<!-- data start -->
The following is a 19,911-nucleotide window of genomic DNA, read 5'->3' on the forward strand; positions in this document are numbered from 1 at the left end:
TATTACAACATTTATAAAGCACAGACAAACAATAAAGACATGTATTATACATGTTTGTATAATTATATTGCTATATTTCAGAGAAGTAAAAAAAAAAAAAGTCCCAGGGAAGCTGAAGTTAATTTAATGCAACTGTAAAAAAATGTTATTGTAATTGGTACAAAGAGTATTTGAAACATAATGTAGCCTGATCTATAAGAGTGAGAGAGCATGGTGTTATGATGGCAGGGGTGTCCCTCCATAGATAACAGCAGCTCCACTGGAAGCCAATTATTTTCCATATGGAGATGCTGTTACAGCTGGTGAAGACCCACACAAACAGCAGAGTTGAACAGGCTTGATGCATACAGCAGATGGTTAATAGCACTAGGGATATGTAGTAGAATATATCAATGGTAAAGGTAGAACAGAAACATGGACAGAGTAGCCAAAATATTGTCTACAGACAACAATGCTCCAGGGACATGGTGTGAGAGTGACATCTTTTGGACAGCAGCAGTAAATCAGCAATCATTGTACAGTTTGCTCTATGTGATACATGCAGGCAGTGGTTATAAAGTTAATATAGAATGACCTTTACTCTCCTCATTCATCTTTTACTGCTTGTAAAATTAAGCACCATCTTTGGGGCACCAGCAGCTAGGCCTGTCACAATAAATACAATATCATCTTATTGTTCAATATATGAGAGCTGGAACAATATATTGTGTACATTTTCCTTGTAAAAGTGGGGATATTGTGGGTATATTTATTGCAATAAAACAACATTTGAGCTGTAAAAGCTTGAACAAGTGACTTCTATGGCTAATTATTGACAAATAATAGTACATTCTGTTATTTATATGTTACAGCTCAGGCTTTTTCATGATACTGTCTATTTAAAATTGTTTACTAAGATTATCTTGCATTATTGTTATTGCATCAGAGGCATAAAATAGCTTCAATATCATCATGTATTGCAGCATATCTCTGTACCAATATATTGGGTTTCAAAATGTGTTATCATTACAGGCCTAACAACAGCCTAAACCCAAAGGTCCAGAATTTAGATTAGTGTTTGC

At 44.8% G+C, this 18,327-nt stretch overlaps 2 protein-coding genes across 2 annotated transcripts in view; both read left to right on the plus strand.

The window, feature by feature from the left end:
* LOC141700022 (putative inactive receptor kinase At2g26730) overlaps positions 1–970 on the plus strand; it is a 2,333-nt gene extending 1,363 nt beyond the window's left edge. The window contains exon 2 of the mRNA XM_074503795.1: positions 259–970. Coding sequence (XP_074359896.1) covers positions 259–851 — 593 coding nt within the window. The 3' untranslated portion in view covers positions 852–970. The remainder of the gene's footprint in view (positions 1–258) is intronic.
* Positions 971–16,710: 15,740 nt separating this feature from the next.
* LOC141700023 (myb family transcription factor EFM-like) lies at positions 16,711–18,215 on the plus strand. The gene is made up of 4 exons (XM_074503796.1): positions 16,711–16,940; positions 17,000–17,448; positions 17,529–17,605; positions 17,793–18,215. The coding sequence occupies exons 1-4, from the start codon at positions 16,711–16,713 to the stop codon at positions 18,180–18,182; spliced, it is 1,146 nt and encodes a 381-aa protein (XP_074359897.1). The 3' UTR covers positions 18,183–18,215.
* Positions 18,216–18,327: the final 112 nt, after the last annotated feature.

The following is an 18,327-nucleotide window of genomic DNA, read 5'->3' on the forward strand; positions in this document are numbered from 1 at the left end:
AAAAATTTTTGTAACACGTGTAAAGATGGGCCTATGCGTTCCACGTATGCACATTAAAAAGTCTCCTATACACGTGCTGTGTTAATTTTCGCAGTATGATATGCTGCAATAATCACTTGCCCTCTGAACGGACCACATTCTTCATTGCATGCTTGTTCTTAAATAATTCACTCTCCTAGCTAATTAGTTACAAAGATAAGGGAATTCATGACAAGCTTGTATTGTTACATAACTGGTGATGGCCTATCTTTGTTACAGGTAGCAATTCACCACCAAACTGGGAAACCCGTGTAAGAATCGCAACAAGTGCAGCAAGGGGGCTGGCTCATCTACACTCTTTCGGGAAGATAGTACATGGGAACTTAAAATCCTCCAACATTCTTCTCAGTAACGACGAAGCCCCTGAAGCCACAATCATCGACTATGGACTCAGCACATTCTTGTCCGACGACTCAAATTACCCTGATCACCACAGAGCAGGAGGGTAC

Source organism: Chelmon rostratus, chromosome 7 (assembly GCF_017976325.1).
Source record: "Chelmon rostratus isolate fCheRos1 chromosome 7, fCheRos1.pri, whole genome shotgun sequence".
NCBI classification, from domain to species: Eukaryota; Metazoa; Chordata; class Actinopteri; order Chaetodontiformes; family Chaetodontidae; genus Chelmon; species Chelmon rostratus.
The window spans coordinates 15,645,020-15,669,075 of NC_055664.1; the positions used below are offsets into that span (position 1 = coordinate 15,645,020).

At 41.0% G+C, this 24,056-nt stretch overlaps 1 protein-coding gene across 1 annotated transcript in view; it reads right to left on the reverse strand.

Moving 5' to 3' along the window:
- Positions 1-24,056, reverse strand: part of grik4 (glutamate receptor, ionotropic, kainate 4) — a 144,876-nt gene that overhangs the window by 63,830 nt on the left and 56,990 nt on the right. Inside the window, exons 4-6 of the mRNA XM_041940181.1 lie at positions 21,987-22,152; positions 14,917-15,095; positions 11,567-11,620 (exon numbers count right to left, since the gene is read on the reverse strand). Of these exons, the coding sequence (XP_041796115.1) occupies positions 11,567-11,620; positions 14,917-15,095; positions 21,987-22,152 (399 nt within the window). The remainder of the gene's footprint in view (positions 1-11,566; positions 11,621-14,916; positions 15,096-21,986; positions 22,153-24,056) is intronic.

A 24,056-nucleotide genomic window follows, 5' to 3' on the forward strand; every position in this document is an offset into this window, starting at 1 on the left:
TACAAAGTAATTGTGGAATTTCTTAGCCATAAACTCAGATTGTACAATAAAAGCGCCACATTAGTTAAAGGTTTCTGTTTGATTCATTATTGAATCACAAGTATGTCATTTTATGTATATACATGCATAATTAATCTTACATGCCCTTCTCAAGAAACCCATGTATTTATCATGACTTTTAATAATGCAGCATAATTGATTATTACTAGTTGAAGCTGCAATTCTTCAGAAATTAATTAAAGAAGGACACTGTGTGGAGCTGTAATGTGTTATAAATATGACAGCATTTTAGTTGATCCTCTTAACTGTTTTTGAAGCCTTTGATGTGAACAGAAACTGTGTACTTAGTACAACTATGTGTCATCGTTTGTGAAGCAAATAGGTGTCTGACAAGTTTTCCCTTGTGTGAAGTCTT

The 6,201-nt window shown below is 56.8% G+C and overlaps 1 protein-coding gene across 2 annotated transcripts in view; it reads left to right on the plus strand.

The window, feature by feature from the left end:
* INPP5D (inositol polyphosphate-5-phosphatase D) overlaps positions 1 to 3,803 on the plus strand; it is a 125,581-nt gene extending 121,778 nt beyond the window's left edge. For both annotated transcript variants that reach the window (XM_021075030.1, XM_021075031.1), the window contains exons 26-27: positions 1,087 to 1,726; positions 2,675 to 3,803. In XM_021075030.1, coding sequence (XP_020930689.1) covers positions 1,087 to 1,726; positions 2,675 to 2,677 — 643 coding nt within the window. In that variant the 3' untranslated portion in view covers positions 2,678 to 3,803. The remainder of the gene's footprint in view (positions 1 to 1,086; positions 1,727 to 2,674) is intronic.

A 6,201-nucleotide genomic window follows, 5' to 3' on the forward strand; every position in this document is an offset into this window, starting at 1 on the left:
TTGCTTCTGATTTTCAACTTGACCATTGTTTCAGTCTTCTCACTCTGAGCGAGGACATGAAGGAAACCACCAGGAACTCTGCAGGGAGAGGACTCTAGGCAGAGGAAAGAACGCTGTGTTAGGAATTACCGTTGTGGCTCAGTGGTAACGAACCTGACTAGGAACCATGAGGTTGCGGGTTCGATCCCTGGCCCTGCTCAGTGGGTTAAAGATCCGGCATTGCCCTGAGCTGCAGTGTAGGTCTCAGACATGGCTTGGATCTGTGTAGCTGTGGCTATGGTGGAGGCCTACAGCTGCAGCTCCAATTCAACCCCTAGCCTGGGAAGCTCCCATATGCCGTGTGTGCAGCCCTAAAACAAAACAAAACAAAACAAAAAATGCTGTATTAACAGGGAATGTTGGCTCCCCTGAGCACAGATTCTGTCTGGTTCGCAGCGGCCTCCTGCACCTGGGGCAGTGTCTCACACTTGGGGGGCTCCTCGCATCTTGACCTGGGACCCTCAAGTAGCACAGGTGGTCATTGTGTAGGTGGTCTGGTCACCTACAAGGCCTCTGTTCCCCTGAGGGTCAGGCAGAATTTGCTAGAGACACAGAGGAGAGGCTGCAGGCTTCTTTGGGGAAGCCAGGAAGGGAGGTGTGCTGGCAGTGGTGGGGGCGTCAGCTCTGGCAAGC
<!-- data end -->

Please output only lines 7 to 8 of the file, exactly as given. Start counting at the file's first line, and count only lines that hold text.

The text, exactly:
* LOC141700023 (myb family transcription factor EFM-like) lies at positions 16,711–18,215 on the plus strand. The gene is made up of 4 exons (XM_074503796.1): positions 16,711–16,940; positions 17,000–17,448; positions 17,529–17,605; positions 17,793–18,215. The coding sequence occupies exons 1-4, from the start codon at positions 16,711–16,713 to the stop codon at positions 18,180–18,182; spliced, it is 1,146 nt and encodes a 381-aa protein (XP_074359897.1). The 3' UTR covers positions 18,183–18,215.
* Positions 18,216–18,327: the final 112 nt, after the last annotated feature.